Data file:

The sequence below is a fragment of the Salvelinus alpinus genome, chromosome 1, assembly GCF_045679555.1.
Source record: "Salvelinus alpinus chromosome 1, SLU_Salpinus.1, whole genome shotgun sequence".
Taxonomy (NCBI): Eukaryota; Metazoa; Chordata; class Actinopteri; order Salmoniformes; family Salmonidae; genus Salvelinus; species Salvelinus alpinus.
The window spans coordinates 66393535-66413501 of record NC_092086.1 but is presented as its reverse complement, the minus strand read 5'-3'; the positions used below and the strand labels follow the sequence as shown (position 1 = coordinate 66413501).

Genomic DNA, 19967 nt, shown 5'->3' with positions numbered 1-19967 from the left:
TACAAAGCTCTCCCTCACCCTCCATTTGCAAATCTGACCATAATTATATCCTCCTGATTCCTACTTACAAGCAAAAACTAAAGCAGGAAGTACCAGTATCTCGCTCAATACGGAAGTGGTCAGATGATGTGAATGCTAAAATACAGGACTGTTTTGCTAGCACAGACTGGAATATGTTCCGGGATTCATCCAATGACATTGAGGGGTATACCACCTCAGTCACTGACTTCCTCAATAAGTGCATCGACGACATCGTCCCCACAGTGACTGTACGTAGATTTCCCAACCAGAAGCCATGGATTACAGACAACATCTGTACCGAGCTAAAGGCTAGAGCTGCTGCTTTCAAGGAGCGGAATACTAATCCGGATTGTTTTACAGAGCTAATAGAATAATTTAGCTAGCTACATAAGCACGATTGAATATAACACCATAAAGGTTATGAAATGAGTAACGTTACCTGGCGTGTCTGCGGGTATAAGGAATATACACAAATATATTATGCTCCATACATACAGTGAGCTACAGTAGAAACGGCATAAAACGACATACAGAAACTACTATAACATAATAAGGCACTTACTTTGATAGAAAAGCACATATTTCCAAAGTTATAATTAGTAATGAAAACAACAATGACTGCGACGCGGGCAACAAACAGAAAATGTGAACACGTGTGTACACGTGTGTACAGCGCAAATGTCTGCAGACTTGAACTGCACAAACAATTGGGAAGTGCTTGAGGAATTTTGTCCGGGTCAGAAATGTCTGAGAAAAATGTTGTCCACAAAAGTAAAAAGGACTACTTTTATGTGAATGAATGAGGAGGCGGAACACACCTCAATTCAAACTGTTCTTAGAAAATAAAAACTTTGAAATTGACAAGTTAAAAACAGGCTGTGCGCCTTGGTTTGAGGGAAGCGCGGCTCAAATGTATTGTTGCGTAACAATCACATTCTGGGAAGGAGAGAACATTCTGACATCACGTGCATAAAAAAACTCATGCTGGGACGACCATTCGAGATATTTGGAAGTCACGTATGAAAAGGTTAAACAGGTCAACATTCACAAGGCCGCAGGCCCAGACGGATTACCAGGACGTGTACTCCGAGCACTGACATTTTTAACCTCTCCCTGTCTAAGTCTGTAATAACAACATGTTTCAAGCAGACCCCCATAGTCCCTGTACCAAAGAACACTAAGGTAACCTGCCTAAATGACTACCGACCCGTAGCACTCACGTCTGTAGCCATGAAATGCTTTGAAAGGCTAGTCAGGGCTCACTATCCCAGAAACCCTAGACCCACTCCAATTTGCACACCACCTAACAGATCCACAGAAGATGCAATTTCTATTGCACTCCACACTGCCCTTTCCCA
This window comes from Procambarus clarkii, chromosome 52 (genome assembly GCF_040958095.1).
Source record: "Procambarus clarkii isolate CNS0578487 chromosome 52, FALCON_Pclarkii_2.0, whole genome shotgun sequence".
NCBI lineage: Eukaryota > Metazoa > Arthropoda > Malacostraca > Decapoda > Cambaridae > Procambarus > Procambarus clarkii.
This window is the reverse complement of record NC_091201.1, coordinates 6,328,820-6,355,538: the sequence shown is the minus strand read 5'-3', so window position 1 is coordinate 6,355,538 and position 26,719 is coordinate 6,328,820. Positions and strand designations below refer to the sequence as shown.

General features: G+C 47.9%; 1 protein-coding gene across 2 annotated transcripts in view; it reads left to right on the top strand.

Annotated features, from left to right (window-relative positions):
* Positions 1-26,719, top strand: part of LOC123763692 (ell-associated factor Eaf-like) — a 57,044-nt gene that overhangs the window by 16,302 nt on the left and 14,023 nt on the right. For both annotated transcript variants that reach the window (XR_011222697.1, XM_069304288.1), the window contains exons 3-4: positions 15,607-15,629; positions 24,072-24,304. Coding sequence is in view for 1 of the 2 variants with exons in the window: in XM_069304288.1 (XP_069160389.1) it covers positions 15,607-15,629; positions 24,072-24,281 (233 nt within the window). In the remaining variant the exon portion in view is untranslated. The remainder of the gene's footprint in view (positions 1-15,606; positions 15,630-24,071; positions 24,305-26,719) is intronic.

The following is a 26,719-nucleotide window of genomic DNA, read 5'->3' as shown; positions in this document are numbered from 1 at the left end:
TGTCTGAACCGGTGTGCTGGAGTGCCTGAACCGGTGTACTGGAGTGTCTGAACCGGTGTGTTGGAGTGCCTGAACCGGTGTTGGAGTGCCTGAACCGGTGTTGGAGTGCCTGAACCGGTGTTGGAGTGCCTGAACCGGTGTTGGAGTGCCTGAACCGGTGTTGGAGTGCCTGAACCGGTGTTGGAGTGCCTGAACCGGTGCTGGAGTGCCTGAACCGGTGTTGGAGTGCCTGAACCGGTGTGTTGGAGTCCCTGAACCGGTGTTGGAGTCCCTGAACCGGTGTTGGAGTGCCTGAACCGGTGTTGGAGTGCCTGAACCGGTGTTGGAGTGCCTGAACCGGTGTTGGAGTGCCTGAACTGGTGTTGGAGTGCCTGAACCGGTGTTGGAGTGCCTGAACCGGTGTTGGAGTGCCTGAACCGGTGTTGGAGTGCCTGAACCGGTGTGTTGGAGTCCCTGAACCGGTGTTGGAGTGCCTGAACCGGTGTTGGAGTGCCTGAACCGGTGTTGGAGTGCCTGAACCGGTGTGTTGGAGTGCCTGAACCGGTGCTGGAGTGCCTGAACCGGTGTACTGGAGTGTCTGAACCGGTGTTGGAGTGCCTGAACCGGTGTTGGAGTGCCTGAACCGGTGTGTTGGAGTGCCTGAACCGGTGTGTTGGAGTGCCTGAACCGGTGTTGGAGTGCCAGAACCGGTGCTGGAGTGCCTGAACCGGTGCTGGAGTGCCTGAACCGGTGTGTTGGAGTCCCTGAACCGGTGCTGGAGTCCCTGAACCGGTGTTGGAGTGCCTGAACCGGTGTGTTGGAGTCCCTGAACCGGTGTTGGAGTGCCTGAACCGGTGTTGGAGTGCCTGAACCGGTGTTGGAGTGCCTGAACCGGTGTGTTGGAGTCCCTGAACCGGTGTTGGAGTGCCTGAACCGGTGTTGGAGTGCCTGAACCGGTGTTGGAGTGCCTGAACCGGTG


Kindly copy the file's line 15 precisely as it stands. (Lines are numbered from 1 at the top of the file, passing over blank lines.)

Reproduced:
TGTCTGAACCGGTGTGCTGGAGTGCCTGAACCGGTGTACTGGAGTGTCTGAACCGGTGTGTTGGAGTGCCTGAACCGGTGTTGGAGTGCCTGAACCGGTGTTGGAGTGCCTGAACCGGTGTTGGAGTGCCTGAACCGGTGTTGGAGTGCCTGAACCGGTGTTGGAGTGCCTGAACCGGTGTTGGAGTGCCTGAACCGGTGCTGGAGTGCCTGAACCGGTGTTGGAGTGCCTGAACCGGTGTGTTGGAGTCCCTGAACCGGTGTTGGAGTCCCTGAACCGGTGTTGGAGTGCCTGAACCGGTGTTGGAGTGCCTGAACCGGTGTTGGAGTGCCTGAACCGGTGTTGGAGTGCCTGAACTGGTGTTGGAGTGCCTGAACCGGTGTTGGAGTGCCTGAACCGGTGTTGGAGTGCCTGAACCGGTGTTGGAGTGCCTGAACCGGTGTGTTGGAGTCCCTGAACCGGTGTTGGAGTGCCTGAACCGGTGTTGGAGTGCCTGAACCGGTGTTGGAGTGCCTGAACCGGTGTGTTGGAGTGCCTGAACCGGTGCTGGAGTGCCTGAACCGGTGTACTGGAGTGTCTGAACCGGTGTTGGAGTGCCTGAACCGGTGTTGGAGTGCCTGAACCGGTGTGTTGGAGTGCCTGAACCGGTGTGTTGGAGTGCCTGAACCGGTGTTGGAGTGCCAGAACCGGTGCTGGAGTGCCTGAACCGGTGCTGGAGTGCCTGAACCGGTGTGTTGGAGTCCCTGAACCGGTGCTGGAGTCCCTGAACCGGTGTTGGAGTGCCTGAACCGGTGTGTTGGAGTCCCTGAACCGGTGTTGGAGTGCCTGAACCGGTGTTGGAGTGCCTGAACCGGTGTTGGAGTGCCTGAACCGGTGTGTTGGAGTCCCTGAACCGGTGTTGGAGTGCCTGAACCGGTGTTGGAGTGCCTGAACCGGTGTTGGAGTGCCTGAACCGGTG